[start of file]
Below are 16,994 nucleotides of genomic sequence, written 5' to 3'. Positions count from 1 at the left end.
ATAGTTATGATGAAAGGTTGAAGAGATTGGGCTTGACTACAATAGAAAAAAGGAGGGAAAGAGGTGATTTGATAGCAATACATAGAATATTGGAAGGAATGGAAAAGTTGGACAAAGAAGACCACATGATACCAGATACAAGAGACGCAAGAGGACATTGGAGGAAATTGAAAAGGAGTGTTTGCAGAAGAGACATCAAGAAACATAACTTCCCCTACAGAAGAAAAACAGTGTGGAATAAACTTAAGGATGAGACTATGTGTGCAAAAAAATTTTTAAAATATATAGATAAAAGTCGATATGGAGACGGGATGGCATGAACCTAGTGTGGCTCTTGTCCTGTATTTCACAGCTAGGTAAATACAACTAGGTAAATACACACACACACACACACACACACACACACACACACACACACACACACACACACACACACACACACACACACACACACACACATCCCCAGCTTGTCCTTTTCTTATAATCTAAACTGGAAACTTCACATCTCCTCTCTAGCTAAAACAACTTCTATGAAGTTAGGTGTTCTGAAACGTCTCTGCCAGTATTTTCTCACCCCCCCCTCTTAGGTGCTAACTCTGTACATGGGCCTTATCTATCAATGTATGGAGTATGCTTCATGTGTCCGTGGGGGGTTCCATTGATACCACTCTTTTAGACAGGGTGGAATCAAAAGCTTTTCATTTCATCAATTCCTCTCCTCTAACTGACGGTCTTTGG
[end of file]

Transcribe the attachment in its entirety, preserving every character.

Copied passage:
Below are 16,994 nucleotides of genomic sequence, written 5' to 3'. Positions count from 1 at the left end.
ATAGTTATGATGAAAGGTTGAAGAGATTGGGCTTGACTACAATAGAAAAAAGGAGGGAAAGAGGTGATTTGATAGCAATACATAGAATATTGGAAGGAATGGAAAAGTTGGACAAAGAAGACCACATGATACCAGATACAAGAGACGCAAGAGGACATTGGAGGAAATTGAAAAGGAGTGTTTGCAGAAGAGACATCAAGAAACATAACTTCCCCTACAGAAGAAAAACAGTGTGGAATAAACTTAAGGATGAGACTATGTGTGCAAAAAAATTTTTAAAATATATAGATAAAAGTCGATATGGAGACGGGATGGCATGAACCTAGTGTGGCTCTTGTCCTGTATTTCACAGCTAGGTAAATACAACTAGGTAAATACACACACACACACACACACACACACACACACACACACACACACACACACACACACACACACACACACACACACACACACACATCCCCAGCTTGTCCTTTTCTTATAATCTAAACTGGAAACTTCACATCTCCTCTCTAGCTAAAACAACTTCTATGAAGTTAGGTGTTCTGAAACGTCTCTGCCAGTATTTTCTCACCCCCCCCTCTTAGGTGCTAACTCTGTACATGGGCCTTATCTATCAATGTATGGAGTATGCTTCATGTGTCCGTGGGGGGTTCCATTGATACCACTCTTTTAGACAGGGTGGAATCAAAAGCTTTTCATTTCATCAATTCCTCTCCTCTAACTGACGGTCTTTGG